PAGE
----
Math for the Fun of It
More or Less (Grades K2)
What you'll need:
One coin, number cards (from book cover), scratch paper, pen, and pencil
Two players will play a card game where each will draw a card. The players will compare cards to see who wins that round. Before you begin, flip the coin and call "heads" or "tails" to see if the winner of each round will be the person with a greater value card (heads) or a smaller value card (tails).
 To begin the game, divide the cards evenly between the two players.
 Place the cards face down. Each player turns over one card at a time and compares: Is mine more or less? How many more? How many less? The player with the greater or smaller value card (depending on whether heads or tails was tossed) takes both cards.
 The winner of the game is the player with more cards when all the cards are gone from the stack.
 Now try the same activity with each player pulling two cards and adding them. Which sum is more? How much more? How much less?
Parent Pointer  Playing with numeral cards helps children learn to compare quantities of numbers. Children can also learn addition and subtraction. 
Problem Solvers (Grades 13)
What you'll need:
Enough sets of cards so that each player has a set of cards numbered 1 through 6.
 Super sums. Each player writes numbers 112 on a piece of paper. The object of the game is to be the first one to cross off all the numbers on this list. Use only the cards 16. Each player picks two cards and adds up the numbers on them. The players can choose to mark off the numbers on the list by using the total value or crossing off two or three numbers that make that value. For example, if a player picks a 5 and a 6, the player can choose to cross out 11, or 5 and 6, or 7 and 4, or 8 and 3, or 9 and 2, or 10 and 1, or 1, 2, and 8. If a player cannot cross off a number, the player loses the turn. The first player to cross off all the numbers wins.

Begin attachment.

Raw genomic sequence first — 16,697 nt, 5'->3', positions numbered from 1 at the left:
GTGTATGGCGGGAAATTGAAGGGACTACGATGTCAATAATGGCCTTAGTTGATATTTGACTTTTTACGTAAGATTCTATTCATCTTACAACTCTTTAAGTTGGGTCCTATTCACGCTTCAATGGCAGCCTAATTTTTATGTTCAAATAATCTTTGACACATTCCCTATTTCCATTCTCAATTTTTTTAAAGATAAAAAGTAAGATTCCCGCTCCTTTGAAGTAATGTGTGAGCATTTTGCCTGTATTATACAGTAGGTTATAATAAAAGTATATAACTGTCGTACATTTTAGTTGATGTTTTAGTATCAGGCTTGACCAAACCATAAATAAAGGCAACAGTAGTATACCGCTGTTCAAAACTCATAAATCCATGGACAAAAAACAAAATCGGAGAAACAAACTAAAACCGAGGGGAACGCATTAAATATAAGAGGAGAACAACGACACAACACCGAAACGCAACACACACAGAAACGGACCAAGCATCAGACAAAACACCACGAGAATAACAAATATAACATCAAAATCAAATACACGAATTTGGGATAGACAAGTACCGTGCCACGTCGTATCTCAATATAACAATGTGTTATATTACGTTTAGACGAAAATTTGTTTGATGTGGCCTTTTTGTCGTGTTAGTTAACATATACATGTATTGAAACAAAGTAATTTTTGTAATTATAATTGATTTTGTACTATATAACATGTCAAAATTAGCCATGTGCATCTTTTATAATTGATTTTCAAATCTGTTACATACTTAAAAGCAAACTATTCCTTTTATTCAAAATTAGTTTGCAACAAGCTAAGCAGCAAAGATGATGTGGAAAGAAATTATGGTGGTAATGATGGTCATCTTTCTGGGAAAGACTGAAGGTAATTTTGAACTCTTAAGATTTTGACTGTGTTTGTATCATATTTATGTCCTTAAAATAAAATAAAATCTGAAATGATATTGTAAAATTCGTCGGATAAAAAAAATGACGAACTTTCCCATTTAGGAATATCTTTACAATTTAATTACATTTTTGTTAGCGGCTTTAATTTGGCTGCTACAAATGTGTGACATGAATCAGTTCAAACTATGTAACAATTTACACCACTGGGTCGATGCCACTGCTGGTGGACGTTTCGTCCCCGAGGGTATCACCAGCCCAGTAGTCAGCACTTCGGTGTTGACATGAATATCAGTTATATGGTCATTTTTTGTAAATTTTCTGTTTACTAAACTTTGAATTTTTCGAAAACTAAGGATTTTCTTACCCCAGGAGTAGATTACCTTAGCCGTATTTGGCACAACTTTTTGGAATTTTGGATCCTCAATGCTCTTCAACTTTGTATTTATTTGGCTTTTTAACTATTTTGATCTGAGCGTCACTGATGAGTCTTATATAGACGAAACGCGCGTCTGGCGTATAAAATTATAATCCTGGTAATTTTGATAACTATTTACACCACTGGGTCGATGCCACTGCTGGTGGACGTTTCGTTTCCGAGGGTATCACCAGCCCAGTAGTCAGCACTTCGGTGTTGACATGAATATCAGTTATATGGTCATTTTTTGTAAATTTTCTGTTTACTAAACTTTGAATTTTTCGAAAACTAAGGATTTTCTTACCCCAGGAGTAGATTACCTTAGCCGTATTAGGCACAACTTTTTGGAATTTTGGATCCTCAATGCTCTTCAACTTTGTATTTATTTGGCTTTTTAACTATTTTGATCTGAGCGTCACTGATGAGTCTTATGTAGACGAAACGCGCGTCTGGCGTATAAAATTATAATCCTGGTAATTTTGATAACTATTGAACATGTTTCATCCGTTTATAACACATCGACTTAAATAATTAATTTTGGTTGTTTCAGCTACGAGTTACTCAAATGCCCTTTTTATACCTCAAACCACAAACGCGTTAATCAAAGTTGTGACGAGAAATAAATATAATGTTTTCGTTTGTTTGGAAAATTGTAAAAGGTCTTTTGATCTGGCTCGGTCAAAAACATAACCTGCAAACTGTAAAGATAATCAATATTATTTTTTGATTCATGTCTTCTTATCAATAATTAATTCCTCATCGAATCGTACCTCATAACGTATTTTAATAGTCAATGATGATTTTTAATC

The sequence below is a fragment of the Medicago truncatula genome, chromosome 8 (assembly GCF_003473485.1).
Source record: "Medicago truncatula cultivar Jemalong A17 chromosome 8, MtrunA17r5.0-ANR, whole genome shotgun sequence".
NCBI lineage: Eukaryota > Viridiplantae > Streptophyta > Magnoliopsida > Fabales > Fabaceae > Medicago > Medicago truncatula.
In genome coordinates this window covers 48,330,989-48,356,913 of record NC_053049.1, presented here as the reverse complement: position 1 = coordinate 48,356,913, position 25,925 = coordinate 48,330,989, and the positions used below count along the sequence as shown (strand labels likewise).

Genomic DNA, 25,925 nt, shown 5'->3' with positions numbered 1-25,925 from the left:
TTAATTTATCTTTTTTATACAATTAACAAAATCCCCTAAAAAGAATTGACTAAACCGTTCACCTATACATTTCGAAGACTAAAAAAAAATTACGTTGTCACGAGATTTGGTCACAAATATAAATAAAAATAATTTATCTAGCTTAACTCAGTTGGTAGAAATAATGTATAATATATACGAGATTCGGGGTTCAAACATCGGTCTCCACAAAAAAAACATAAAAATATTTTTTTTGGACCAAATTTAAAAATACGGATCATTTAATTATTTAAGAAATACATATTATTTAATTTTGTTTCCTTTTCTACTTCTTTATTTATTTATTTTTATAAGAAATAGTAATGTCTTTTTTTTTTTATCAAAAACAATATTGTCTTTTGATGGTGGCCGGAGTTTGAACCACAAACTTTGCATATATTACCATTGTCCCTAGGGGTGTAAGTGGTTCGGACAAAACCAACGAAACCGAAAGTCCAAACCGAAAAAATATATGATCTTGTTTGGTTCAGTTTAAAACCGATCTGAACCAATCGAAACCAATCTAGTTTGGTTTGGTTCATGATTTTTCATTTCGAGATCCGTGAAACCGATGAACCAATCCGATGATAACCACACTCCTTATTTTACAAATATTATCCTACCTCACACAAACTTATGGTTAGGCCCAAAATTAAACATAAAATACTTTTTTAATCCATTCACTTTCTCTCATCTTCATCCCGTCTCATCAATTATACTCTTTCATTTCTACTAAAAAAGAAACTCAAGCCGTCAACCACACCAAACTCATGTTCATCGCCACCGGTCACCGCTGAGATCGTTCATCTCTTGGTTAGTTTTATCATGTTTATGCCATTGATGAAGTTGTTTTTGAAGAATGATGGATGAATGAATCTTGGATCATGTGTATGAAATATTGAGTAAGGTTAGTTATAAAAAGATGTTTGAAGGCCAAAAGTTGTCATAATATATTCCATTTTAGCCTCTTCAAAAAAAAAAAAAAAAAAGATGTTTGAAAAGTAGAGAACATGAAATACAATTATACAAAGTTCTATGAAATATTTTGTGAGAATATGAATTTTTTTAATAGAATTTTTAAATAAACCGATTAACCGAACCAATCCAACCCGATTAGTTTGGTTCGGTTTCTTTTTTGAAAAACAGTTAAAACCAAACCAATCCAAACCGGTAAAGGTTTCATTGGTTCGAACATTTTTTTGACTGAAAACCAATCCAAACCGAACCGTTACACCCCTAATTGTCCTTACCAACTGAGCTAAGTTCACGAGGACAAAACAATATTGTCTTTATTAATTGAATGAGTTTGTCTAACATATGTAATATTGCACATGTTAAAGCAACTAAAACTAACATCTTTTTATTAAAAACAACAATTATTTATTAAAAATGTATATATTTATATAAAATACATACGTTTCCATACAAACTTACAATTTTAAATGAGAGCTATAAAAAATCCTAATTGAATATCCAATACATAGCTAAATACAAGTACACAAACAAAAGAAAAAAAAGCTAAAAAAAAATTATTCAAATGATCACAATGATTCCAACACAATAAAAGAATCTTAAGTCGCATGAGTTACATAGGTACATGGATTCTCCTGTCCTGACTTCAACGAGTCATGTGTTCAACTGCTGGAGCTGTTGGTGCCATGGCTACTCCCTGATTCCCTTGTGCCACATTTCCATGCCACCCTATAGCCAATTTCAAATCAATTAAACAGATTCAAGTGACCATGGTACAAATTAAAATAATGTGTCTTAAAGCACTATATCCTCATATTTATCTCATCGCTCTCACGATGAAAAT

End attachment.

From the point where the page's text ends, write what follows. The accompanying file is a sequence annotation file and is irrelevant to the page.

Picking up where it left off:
Make the sum of 100. Use only cards 16. Each player takes turns drawing a card and each player must take 6 cards from the deck. With each draw, a player decides whether to use the number on the card in the 10s place or the 1s place so that the numbers total as close to 100 as possible without going over. For example, suppose a player draws the following cards in this order: 1, 6, 3, 2, 3, 2, and chooses to use the numerals in the following way:
Parent Pointer  This card game helps children develop various ways to use numbers in different combinations and to see the many possibilities of arriving at the same sum by adding different sets of numbers. 
Card Smarts (Grades 35)
What you'll need:
Number cards, pencil, and paper
 How many numbers can we make? Give each player a piece of paper and a pencil. Using the cards from 1 to 9, deal four cards out with the numbers showing. Using all four cards and a choice of any combination of addition, subtraction, multiplication, and division, have each player see how many different numbers a person can get in 5 minutes. Players get one point for each answer. For example, suppose the cards drawn are 4, 8, 9, and 2. What numbers can be made?
 Make the most of it. This game is played with cards from 1 to 9. Each player alternates drawing one card at a time, trying to create the largest 5digit number possible. As the cards are drawn, each player puts the cards down in their "place" (ten thousands, thousands, hundreds, tens, ones) with the numbers showing. Once placed, a card cannot be moved. The first player with the largest 5digit number wins. For example, if a 2 was drawn first, the player might place it in the ones' place, but if the number had been an 8, it might have been put in the ten thousands' place.
Parent Pointer  This card game helps children develop strategies for using numbers in different combinations using addition, subtraction, multiplication, and division. 
Play Store (Grades K5)
What you'll need:
Empty containers (cartons or boxes), old magazines, books, newspapers, calculator, pencil or crayon, and paper
 Help your child collect empty containers so that you can play as if you were shopping at the grocery store. Gather the items and put them on a table.
 Help your child think of a price for each item. Mark the prices on the containers. You can even mark some items on sale.
 Pretend to be the customer while your child is the cashier.
 Teach your child the difference between the math symbols (+, , ÷, x, and =) and how they are used when using the calculator. Help your child add the prices of each item on the calculator and total the amount using the (=) symbol. Have your child write the total on a piece of paper, which will be your receipt.
 While you and your child play store, you can ask questions likehow much would it cost to buy three cartons of eggs? How much does 1 box of soap cost, if they are 2 for $5.00? How much is my bill, if I don't buy the cereal? How much more will it cost if I buy this magazine? Have your child estimate the amounts of the items you are buying. Check to see if the estimation is correct on the calculator.
Parent Pointer  Learning to use the calculator will help your child understand and apply estimation and reasoning skills, as well as learn addition, subtraction, division, and multiplication. 
Math Activities for Grades K5: